Widening access to university

An enthusiastic team of students is encouraging the less well-off to go to university
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The Independent Online

Giving a talk at an all-girls school would be a nail-biting prospect for most young men. And for Andrew Milne, 21, it was no different. "It was pretty daunting," he admits, remembering the first time he stood nervously in front of a classroom, preparing to talk about higher education. "But once the girls realised that I wasn't there to preach to them, we all relaxed a bit."

Milne is studying for a degree in media writing at Greenwich University. He's one of nearly 500 student ambassadors for Aspire, a partnership of universities, schools, colleges, community groups and boroughs in south-east London. It's part of Aimhigher, the national widening participation scheme, which aims to get information about access to higher education to young people from lower socio-economic backgrounds. Aspire employs students in higher education to raise the aspirations of schoolchildren, in a variety of ways. The student ambassadors are articulate and bursting with enthusiasm. After two days of intensive training, they are on call at open evenings, taster days and summer schools, fielding questions about university from parents and young people.

"You don't persuade them. You outline facts," explains May Lee, 24, who's in her third year of a PhD in geography at King's College London, and has worked for Aspire as a student ambassador for three years. She helps GCSE students at Geoffrey Chaucer School in Southwark with their lessons, going over tricky homework and revision.

Lee says that many students from less wealthy backgrounds worry that it will be hard to cope with the financial pressures of university. "We're there to figure out what barriers they're up against, and help them find solutions - making them aware of the financial support that's available, what jobs they can get and how much they can get paid."

Gwen Evans, project co-ordinator for Aspire, says that the scheme's driving aim is to scoop up youngsters from families where neither parent has been to university, and who might not otherwise consider further education as an option for them. "If you don't grow up in a family with relatives who assume going to university is normal, it may only be activities like this that give you a sense of how university might fit into your life," she argues. "The UK can't afford to waste talent. If we're going to compete globally, we need to find people in groups that wouldn't necessarily think that higher education was for them."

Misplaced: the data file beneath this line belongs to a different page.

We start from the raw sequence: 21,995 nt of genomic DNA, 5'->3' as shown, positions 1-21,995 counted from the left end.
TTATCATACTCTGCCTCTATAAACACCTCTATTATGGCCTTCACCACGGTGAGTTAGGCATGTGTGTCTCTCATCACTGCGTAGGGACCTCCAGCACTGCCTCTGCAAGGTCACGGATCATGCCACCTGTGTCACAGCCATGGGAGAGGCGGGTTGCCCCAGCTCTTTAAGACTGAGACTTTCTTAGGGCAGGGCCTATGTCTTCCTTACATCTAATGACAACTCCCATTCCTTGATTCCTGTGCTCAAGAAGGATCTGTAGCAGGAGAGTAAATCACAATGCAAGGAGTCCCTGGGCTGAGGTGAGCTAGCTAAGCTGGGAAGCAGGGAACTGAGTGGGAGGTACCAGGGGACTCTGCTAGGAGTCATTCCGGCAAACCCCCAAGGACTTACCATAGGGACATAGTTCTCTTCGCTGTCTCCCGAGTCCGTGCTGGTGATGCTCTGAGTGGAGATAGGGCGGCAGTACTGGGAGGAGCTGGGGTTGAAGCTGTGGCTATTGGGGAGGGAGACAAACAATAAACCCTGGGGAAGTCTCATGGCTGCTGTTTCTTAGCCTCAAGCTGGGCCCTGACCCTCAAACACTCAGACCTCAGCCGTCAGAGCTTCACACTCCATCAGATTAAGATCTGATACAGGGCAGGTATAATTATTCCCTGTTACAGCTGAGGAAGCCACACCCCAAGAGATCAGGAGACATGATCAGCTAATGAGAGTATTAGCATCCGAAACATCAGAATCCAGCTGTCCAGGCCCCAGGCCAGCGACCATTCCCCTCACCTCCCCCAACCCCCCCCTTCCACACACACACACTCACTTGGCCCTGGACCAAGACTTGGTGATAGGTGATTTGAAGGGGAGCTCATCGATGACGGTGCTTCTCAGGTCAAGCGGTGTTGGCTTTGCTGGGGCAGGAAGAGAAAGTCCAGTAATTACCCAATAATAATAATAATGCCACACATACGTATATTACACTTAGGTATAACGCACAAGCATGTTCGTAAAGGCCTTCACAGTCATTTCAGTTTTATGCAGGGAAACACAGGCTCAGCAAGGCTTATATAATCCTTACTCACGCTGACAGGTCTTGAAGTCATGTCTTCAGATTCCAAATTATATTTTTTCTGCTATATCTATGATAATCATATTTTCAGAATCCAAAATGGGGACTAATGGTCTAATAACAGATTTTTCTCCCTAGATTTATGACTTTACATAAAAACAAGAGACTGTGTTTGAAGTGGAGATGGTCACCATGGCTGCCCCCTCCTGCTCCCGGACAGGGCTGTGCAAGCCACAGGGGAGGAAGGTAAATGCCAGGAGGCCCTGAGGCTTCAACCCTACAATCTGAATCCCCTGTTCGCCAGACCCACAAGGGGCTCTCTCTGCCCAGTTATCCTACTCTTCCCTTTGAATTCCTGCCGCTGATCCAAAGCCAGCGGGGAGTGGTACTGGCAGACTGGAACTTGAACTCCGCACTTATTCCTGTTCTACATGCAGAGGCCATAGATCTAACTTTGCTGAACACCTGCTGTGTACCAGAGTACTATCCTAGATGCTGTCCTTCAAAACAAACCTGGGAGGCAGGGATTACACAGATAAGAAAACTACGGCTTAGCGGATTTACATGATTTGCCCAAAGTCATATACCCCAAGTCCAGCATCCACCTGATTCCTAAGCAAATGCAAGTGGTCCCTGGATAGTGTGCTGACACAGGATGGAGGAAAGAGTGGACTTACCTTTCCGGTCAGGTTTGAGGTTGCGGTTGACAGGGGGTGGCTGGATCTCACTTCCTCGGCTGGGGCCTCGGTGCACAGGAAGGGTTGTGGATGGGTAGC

Evans believes that student ambassadors are crucial to the success of widening participation programmes like Aspire. "One of our greatest challenges is that although the information on access to higher education, fees, and courses exists, it doesn't always travel to communities where it can be useful. That's where student ambassadors can really help."

While parents are often most interested in the practicalities of student finance and accommodation, student ambassadors say that young people tend to ask questions about day-to-day student life. "Most parents want to know if it's the right college. Most young people think it will be boring," says Kenneth Buckley, 18, an A-level student at Greenwich Community College. "It's easier if they talk to students who are already at the college, because we can tell them what it's really like - about how much work we have, and about the social life and the teachers."

The project also works with communities where English is not the main spoken language. Two Somali-speaking student ambassadors from Greenwich Community College visit schools to support Somali students with coursework, and Aspire runs workshops for the Somali community in their native language.

"The parents are often immensely supportive, and want their children to have the best chances," explains Evans. "But it can be difficult to work out how to navigate the UK education system. We try to make the process clearer."

It's not a one-way street. Aspire's student ambassadors say they benefit from their experience talking to young people too. "It's rewarding. When I get an e-mail from a student saying they're thinking about applying to King's, it's nice to know the time I spent with them made an impact," confides Lee.

And Evans reports that many of Aspire's student ambassadors say their role makes them think about themselves. "It's being able to be the person to say, 'This is who I am, and this is how I manage.' The students are proud of what they're doing. They are setting up other young people for the future."